I didn’t expect the next instalment of ‘outwitted by words’ to be my own faux pas, but I’m not one to pass up an opportunity to laugh at myself so here goes.
I was playing a board game at a friend’s house the other day, called ‘Five Second Rule.’ You have to name three things in a given category within five seconds in order to move forward on your turn. Simple, no?
My given category: garden animals. Also simple, no? Think of all the myriad things I could have named! Birds, bats, hedgehogs, foxes, badgers, snails, moles, beetles, slowworms, maybe even the odd deer. Alas, I said none of these – and here’s why.
The question was put to me thus: Name three animals in the garden. “Ah ha!” thought I, “What a delightful example of ambiguous punctuation!” And off my mind went on the most untimely and pretentious of tangents. “Why must I name three lowly garden animals when I could clearly outwit this cockamamie game and name any three animals, from anywhere in the world, whilst standing in the garden!”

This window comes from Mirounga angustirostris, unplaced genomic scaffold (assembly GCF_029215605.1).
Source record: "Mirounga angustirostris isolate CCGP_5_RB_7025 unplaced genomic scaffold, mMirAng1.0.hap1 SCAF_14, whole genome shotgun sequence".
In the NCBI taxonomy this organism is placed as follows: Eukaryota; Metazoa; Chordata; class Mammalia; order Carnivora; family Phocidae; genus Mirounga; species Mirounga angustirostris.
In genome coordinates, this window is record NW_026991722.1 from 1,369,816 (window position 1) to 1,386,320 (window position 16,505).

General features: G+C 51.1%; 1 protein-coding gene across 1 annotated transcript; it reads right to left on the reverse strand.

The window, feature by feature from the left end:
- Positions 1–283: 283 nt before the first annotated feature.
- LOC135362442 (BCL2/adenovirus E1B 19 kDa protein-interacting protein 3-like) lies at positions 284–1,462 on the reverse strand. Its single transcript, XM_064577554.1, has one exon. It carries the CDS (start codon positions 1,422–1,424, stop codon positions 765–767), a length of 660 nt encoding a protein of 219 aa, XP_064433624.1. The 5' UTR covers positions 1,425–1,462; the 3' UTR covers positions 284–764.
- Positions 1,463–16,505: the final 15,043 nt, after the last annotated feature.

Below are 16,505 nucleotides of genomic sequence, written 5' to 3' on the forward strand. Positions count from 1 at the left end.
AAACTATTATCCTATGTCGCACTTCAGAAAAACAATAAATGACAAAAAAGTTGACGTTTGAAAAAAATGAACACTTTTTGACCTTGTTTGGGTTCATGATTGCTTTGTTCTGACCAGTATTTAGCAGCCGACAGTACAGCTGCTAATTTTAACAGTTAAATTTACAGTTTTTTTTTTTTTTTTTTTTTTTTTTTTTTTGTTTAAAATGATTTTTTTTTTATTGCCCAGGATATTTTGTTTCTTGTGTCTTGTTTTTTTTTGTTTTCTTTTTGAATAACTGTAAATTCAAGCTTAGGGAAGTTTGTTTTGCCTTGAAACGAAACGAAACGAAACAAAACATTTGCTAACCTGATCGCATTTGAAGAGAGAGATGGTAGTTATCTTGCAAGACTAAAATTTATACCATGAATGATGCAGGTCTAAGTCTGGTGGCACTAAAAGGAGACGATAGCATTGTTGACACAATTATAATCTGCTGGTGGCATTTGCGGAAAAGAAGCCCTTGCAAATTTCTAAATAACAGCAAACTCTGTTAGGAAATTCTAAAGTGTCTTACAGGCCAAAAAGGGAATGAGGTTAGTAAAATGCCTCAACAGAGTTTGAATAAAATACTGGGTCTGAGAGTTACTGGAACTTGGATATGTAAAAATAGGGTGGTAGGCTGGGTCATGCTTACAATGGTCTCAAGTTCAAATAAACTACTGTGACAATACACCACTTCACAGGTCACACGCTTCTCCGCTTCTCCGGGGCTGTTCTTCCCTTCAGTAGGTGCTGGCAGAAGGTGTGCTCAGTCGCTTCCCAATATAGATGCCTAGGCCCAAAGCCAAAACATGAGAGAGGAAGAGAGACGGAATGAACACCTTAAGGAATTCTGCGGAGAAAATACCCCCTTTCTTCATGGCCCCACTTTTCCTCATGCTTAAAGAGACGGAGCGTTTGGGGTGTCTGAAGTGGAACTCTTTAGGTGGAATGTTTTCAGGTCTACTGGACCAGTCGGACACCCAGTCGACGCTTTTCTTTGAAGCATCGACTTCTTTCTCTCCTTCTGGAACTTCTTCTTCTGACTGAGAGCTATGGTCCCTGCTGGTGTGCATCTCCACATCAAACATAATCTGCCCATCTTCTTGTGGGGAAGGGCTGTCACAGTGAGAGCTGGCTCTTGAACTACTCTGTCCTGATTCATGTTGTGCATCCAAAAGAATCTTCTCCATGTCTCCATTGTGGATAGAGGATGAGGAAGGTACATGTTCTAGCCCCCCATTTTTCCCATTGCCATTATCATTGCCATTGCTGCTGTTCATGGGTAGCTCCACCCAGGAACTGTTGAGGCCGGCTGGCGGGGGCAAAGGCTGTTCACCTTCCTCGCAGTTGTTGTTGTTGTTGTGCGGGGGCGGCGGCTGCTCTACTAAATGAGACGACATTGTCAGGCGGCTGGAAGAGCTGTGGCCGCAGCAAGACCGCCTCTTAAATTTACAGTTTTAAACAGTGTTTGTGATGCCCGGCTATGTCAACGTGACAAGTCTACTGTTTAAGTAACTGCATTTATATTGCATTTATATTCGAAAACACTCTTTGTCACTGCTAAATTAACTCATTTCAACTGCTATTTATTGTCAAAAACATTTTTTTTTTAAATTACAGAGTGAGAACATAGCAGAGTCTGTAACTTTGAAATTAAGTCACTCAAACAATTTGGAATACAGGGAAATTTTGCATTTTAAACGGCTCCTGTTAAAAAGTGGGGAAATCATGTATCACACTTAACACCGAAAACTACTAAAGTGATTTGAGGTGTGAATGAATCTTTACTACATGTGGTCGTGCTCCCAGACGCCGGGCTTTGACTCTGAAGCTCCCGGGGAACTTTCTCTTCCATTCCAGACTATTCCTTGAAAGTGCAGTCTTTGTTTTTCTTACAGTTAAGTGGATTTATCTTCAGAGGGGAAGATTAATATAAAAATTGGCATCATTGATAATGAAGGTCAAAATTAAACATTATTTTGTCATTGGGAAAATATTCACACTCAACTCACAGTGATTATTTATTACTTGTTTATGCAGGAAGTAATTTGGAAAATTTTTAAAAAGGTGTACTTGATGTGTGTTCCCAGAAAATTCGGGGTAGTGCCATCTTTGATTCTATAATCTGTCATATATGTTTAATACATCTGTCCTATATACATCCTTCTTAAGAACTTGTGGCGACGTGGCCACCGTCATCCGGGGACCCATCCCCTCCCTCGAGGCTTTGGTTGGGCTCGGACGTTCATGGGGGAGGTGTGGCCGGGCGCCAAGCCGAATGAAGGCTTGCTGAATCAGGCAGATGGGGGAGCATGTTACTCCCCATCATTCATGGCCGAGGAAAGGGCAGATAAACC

I began imagining all the fauna least likely to be found in an average English backyard. An aardvark, a giraffe, a hippo perhaps? Why not an emu, or a lemur or a komodo dragon? Or even a goblin shark, a sea pig or a red lipped bat fish? Feeling more than a little smug, I eyed the door; was it locked? Could I reach it, go through it and still have time spare to give my splendiferous answers? Clearly not.
At this point, I experienced a moment of self-awareness that would have given Martin Heidegger ontological orgasms: I was a twit. All my pretensions to literary dexterity were shown to be worthless. The time had run out. My friends’ laughter at my inability to name so much as a worm turned to out-and-out hilarity when I attempted to explain my delay. They agreed; I was a twit. A twit who had been thoroughly outwitted by words.